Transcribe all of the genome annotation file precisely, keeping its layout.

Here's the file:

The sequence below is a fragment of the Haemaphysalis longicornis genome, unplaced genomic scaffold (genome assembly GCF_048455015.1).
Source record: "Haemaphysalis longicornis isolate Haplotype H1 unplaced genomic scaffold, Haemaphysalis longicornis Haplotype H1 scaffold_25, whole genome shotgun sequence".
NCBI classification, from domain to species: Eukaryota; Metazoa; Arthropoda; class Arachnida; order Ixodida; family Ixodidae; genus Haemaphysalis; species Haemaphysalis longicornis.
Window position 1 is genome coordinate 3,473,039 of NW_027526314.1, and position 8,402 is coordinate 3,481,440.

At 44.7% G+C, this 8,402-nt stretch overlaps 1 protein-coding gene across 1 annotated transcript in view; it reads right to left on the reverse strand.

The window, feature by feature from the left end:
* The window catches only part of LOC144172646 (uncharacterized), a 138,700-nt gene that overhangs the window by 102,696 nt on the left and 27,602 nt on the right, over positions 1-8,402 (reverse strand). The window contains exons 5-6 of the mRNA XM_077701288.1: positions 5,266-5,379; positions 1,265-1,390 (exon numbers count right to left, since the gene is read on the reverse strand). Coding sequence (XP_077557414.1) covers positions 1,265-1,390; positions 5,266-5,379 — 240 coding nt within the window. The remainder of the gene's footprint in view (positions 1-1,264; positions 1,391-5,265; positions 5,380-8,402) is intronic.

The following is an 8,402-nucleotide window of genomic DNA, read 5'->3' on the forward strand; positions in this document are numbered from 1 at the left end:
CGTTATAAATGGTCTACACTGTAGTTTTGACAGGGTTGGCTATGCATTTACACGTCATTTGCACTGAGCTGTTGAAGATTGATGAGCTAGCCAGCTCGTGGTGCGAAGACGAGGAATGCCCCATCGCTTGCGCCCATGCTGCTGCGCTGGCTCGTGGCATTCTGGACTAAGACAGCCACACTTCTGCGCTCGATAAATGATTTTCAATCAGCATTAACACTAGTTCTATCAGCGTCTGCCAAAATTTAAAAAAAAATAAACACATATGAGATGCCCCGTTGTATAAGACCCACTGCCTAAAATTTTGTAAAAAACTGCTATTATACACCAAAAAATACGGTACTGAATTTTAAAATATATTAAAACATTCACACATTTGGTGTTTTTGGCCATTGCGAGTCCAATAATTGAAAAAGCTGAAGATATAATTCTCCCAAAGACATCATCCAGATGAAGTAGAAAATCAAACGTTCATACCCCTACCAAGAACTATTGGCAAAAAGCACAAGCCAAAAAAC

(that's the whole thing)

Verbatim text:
The sequence below is a fragment of the Haemaphysalis longicornis genome, unplaced genomic scaffold (genome assembly GCF_048455015.1).
Source record: "Haemaphysalis longicornis isolate Haplotype H1 unplaced genomic scaffold, Haemaphysalis longicornis Haplotype H1 scaffold_25, whole genome shotgun sequence".
NCBI classification, from domain to species: Eukaryota; Metazoa; Arthropoda; class Arachnida; order Ixodida; family Ixodidae; genus Haemaphysalis; species Haemaphysalis longicornis.
Window position 1 is genome coordinate 3,473,039 of NW_027526314.1, and position 8,402 is coordinate 3,481,440.

At 44.7% G+C, this 8,402-nt stretch overlaps 1 protein-coding gene across 1 annotated transcript in view; it reads right to left on the reverse strand.

The window, feature by feature from the left end:
* The window catches only part of LOC144172646 (uncharacterized), a 138,700-nt gene that overhangs the window by 102,696 nt on the left and 27,602 nt on the right, over positions 1-8,402 (reverse strand). The window contains exons 5-6 of the mRNA XM_077701288.1: positions 5,266-5,379; positions 1,265-1,390 (exon numbers count right to left, since the gene is read on the reverse strand). Coding sequence (XP_077557414.1) covers positions 1,265-1,390; positions 5,266-5,379 — 240 coding nt within the window. The remainder of the gene's footprint in view (positions 1-1,264; positions 1,391-5,265; positions 5,380-8,402) is intronic.

The following is an 8,402-nucleotide window of genomic DNA, read 5'->3' on the forward strand; positions in this document are numbered from 1 at the left end:
CGTTATAAATGGTCTACACTGTAGTTTTGACAGGGTTGGCTATGCATTTACACGTCATTTGCACTGAGCTGTTGAAGATTGATGAGCTAGCCAGCTCGTGGTGCGAAGACGAGGAATGCCCCATCGCTTGCGCCCATGCTGCTGCGCTGGCTCGTGGCATTCTGGACTAAGACAGCCACACTTCTGCGCTCGATAAATGATTTTCAATCAGCATTAACACTAGTTCTATCAGCGTCTGCCAAAATTTAAAAAAAAATAAACACATATGAGATGCCCCGTTGTATAAGACCCACTGCCTAAAATTTTGTAAAAAACTGCTATTATACACCAAAAAATACGGTACTGAATTTTAAAATATATTAAAACATTCACACATTTGGTGTTTTTGGCCATTGCGAGTCCAATAATTGAAAAAGCTGAAGATATAATTCTCCCAAAGACATCATCCAGATGAAGTAGAAAATCAAACGTTCATACCCCTACCAAGAACTATTGGCAAAAAGCACAAGCCAAAAAAC